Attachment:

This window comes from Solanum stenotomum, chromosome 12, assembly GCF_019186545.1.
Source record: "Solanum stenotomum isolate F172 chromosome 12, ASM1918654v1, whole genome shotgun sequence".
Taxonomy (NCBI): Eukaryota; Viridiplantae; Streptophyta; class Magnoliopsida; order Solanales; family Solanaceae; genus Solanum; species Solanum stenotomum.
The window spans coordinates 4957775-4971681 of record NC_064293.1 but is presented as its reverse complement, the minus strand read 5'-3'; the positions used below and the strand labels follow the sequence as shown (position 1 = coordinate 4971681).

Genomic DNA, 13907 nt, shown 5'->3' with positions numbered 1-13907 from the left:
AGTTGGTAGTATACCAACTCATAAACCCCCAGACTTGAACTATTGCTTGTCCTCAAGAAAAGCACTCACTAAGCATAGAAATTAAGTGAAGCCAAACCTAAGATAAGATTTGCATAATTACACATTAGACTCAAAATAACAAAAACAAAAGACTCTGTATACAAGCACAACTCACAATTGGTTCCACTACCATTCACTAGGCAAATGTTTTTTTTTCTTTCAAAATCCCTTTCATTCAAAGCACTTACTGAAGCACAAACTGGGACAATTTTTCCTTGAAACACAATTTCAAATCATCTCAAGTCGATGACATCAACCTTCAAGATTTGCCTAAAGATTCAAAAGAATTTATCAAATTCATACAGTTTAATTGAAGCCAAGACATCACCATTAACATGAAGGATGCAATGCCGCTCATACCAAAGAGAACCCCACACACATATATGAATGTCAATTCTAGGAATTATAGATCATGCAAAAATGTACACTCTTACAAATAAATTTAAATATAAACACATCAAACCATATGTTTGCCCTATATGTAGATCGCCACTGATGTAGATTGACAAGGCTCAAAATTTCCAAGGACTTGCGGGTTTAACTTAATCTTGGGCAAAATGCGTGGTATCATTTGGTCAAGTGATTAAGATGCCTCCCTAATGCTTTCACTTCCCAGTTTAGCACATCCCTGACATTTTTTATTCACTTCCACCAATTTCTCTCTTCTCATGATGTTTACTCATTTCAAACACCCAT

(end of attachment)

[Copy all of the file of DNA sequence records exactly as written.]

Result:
This window comes from Solanum stenotomum, chromosome 12, assembly GCF_019186545.1.
Source record: "Solanum stenotomum isolate F172 chromosome 12, ASM1918654v1, whole genome shotgun sequence".
Taxonomy (NCBI): Eukaryota; Viridiplantae; Streptophyta; class Magnoliopsida; order Solanales; family Solanaceae; genus Solanum; species Solanum stenotomum.
The window spans coordinates 4957775-4971681 of record NC_064293.1 but is presented as its reverse complement, the minus strand read 5'-3'; the positions used below and the strand labels follow the sequence as shown (position 1 = coordinate 4971681).

Genomic DNA, 13907 nt, shown 5'->3' with positions numbered 1-13907 from the left:
AGTTGGTAGTATACCAACTCATAAACCCCCAGACTTGAACTATTGCTTGTCCTCAAGAAAAGCACTCACTAAGCATAGAAATTAAGTGAAGCCAAACCTAAGATAAGATTTGCATAATTACACATTAGACTCAAAATAACAAAAACAAAAGACTCTGTATACAAGCACAACTCACAATTGGTTCCACTACCATTCACTAGGCAAATGTTTTTTTTTCTTTCAAAATCCCTTTCATTCAAAGCACTTACTGAAGCACAAACTGGGACAATTTTTCCTTGAAACACAATTTCAAATCATCTCAAGTCGATGACATCAACCTTCAAGATTTGCCTAAAGATTCAAAAGAATTTATCAAATTCATACAGTTTAATTGAAGCCAAGACATCACCATTAACATGAAGGATGCAATGCCGCTCATACCAAAGAGAACCCCACACACATATATGAATGTCAATTCTAGGAATTATAGATCATGCAAAAATGTACACTCTTACAAATAAATTTAAATATAAACACATCAAACCATATGTTTGCCCTATATGTAGATCGCCACTGATGTAGATTGACAAGGCTCAAAATTTCCAAGGACTTGCGGGTTTAACTTAATCTTGGGCAAAATGCGTGGTATCATTTGGTCAAGTGATTAAGATGCCTCCCTAATGCTTTCACTTCCCAGTTTAGCACATCCCTGACATTTTTTATTCACTTCCACCAATTTCTCTCTTCTCATGATGTTTACTCATTTCAAACACCCAT